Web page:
bond: a spy-based testing and mocking library ... bond: a spy-based testing and mocking library erik

Download Bond: A Spy-based Testing and Mocking Library ... Bond: A Spy-based Testing and Mocking Library Erik

Post on 06-Aug-2020

0 views

Category:

Documents

0 download

Embed Size (px)

TRANSCRIPT

  • Bond: A Spy-based Testing and Mocking Library

    Erik Krogen

    Electrical Engineering and Computer Sciences University of California at Berkeley

    Technical Report No. UCB/EECS-2016-116

    http://www.eecs.berkeley.edu/Pubs/TechRpts/2016/EECS-2016-116.html

    May 24, 2016

  • Copyright © 2016, by the author(s). All rights reserved.

    Permission to make digital or hard copies of all or part of this work for personal or classroom use is granted without fee provided that copies are not made or distributed for profit or commercial advantage and that copies bear this notice and the full citation on the first page. To copy otherwise, to republish, to post on servers or to redistribute to lists, requires prior specific permission.

    Acknowledgement

    I would like to acknowledge Professor George Necula, whose ideas created the initial incarnation of Bond and whose advising over the past two years has been invaluable in guiding me. I would also like to thank a number of the employees at Conviva, as well as the students of CS169 at UC Berkeley in the Fall of 2015, for trying Bond and providing valuable feedback. My thanks also go out to the Thomas and Stacey Siebel Foundation for their fellowship during my graduate tenure which allowed me to continue to stay focused on my academic work. Finally, I would like to thank my parents, whose ambition, intelligence and support have motivated me throughout my life to set high goals and to do everything in my power to achieve them. Nothing I have become today would be possible without you both.

  • Bond: A Spy-based Testing and Mocking Library

    by

    Erik Tao Krogen

    A thesis submitted in partial satisfaction of the

    requirements for the degree of

    Master of Science

    in

    Electrical Engineering and Computer Sciences

    in the

    Graduate Division

    of the

    University of California, Berkeley

    Committee in charge:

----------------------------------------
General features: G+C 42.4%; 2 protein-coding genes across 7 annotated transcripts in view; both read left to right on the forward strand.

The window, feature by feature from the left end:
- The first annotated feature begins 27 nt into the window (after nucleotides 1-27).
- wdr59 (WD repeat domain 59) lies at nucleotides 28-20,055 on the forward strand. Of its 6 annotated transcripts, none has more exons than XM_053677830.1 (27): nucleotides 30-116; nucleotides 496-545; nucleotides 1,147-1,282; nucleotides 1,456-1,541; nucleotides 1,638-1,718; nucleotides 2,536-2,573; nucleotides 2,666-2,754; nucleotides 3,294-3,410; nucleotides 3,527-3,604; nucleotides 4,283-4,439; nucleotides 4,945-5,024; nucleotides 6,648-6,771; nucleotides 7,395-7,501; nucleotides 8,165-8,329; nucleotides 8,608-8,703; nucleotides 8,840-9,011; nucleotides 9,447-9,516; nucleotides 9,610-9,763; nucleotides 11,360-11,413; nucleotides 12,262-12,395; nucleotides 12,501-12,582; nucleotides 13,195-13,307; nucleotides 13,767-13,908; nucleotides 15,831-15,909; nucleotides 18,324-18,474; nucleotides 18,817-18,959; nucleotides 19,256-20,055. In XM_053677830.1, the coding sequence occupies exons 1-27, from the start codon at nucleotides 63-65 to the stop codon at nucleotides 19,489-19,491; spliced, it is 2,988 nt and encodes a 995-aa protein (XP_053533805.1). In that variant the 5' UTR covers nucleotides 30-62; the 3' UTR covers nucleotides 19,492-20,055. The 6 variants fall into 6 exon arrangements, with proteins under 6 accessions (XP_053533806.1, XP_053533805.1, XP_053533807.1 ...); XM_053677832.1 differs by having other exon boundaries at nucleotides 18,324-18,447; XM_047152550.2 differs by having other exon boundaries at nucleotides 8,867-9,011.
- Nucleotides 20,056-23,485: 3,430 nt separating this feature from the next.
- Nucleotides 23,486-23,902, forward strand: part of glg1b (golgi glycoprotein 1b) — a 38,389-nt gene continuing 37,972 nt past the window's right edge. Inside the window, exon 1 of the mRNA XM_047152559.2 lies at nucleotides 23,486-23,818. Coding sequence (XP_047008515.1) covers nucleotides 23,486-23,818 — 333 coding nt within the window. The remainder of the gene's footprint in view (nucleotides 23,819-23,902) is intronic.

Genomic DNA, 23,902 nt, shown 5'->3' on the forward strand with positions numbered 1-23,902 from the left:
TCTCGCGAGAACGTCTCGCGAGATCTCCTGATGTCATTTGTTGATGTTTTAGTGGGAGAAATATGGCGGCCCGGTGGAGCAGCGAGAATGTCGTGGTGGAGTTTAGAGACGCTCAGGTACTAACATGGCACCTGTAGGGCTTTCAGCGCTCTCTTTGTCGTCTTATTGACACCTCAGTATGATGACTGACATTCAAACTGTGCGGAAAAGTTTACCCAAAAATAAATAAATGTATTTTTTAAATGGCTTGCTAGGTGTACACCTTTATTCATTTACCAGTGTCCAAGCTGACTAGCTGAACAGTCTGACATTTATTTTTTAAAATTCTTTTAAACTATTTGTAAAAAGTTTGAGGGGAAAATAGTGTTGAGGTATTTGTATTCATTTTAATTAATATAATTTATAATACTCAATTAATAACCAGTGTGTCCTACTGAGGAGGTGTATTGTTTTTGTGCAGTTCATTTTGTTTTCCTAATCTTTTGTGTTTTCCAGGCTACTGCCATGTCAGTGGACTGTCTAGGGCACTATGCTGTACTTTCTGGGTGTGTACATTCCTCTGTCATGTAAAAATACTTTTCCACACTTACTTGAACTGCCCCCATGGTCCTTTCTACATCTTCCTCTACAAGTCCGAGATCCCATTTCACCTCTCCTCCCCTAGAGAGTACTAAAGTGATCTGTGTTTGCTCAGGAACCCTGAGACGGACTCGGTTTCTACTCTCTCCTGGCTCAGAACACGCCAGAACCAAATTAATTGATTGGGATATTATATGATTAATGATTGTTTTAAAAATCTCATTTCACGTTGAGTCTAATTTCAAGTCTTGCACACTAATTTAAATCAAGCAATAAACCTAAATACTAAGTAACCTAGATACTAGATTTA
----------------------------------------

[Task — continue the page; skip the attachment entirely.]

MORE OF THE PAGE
Professor George Necula, Chair Professor Koushik Sen

    Spring 2016

  • Bond: A Spy-based Testing and Mocking Library

    Copyright 2016 by

    Erik Tao Krogen

  • 1

    Abstract

    Bond: A Spy-based Testing and Mocking Library

    by

    Erik Tao Krogen

    Master of Science in Electrical Engineering and Computer Sciences

    University of California, Berkeley

    Professor George Necula, Chair

    In today’s world of software projects that are constantly increasing in complexity and number of contributors, proper testing is essential. Yet, developing tests is a tedious process that is often undervalued and overlooked; most existing research into this problem has been devoted to automated test generation, but manually written tests remain a crucial part of any complete test suite. In this work we introduce spy-based testing, a novel style of unit testing in which developers specify only the variables or objects they are interested in verifying, rather than the specific values they expect. The testing framework aids the developer by collecting values from live execution and verifying them through user interaction, then saving these values to detect future regressions. We have developed Bond, an implementation of spy- based testing in Python, Ruby, and Java, in an effort to provide an easier way for developers to quickly write and maintain unit tests. In addition to the core facets of spy-based testing, Bond contains an integrated mocking library, including record-replay mocking functionality that allows a mock to be created by recording live interactions and replaying stored values back at a later time. We present Bond and discuss its usage, and finally provide case studies demonstrating the potential for Bond to save a significant amount of programming effort when developing tests.

  • i

    Contents

    1 Introduction . . . . . . . . . . . . . . . . . . . . . . . . . . . . . . . . . . . . . . . . 1 2 Spy-Based Testing . . . . . . . . . . . . . . . . . . . . . . . . . . . . . . . . . . . . 2

    2.1 Overview . . . . . . . . . . . . . . . . . . . . . . . . . . . . . . . . . . . . . 3 2.2 Simple Usage Example . . . . . . . . . . . . . . . . . . . . . . . . . . . . . 4 2.3 Inline Spying . . . . . . . . . . . . . . . . . . . . . . . . . . . . . . . . . . . 5

    3 Bond Implementation . . . . . . . . . . . . . . . . . . . . . . . . . . . . . . . . . . 7 3.1 Spy Agents . . . . . . . . . . . . . . . . . . . . . . . . . . . . . . . . . . . . 7 3.2 API . . . . . . . . . . . . . . . . . . . . . . . . . . . . . . . . . . . . . . . . 8 3.3 Usage Example . . . . . . . . . . . . . . . . . . . . . . . . . . . . . . . . . 9 3.4 Implementation Details . . . . . . . . . . . . . . . . . . . . . . . . . . . . . 11